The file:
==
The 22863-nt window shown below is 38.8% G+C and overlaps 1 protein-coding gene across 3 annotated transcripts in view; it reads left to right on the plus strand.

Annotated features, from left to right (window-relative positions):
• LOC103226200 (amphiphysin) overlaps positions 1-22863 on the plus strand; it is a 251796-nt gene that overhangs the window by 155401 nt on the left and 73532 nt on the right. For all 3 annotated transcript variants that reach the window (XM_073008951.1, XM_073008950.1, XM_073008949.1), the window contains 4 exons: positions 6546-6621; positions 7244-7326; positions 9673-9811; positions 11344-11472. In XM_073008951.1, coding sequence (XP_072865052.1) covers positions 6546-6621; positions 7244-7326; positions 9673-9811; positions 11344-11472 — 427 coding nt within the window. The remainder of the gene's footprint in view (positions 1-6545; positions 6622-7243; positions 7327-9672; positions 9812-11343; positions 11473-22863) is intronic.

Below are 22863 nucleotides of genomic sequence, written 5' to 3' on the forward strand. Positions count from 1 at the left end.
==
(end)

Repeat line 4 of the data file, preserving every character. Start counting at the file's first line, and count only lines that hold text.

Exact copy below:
Below are 22863 nucleotides of genomic sequence, written 5' to 3' on the forward strand. Positions count from 1 at the left end.